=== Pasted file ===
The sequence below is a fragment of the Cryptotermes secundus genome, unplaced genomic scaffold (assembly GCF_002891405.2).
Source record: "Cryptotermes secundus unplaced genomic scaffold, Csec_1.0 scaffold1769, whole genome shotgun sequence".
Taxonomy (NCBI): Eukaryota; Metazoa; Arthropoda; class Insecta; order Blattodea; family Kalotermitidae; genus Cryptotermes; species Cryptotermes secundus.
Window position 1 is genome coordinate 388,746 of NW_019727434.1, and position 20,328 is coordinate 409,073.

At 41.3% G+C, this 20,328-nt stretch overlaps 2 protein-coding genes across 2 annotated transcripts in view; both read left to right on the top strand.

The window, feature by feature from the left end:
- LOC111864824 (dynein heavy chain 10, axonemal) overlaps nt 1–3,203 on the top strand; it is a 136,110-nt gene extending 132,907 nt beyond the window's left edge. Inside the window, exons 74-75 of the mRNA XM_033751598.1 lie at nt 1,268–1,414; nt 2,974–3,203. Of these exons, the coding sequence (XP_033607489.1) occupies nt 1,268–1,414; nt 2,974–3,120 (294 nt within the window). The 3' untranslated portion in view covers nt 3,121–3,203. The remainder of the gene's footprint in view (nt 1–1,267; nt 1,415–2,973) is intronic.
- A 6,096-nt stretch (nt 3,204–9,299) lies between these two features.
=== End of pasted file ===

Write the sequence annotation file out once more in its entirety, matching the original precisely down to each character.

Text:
The sequence below is a fragment of the Cryptotermes secundus genome, unplaced genomic scaffold (assembly GCF_002891405.2).
Source record: "Cryptotermes secundus unplaced genomic scaffold, Csec_1.0 scaffold1769, whole genome shotgun sequence".
Taxonomy (NCBI): Eukaryota; Metazoa; Arthropoda; class Insecta; order Blattodea; family Kalotermitidae; genus Cryptotermes; species Cryptotermes secundus.
Window position 1 is genome coordinate 388,746 of NW_019727434.1, and position 20,328 is coordinate 409,073.

At 41.3% G+C, this 20,328-nt stretch overlaps 2 protein-coding genes across 2 annotated transcripts in view; both read left to right on the top strand.

The window, feature by feature from the left end:
- LOC111864824 (dynein heavy chain 10, axonemal) overlaps nt 1–3,203 on the top strand; it is a 136,110-nt gene extending 132,907 nt beyond the window's left edge. Inside the window, exons 74-75 of the mRNA XM_033751598.1 lie at nt 1,268–1,414; nt 2,974–3,203. Of these exons, the coding sequence (XP_033607489.1) occupies nt 1,268–1,414; nt 2,974–3,120 (294 nt within the window). The 3' untranslated portion in view covers nt 3,121–3,203. The remainder of the gene's footprint in view (nt 1–1,267; nt 1,415–2,973) is intronic.
- A 6,096-nt stretch (nt 3,204–9,299) lies between these two features.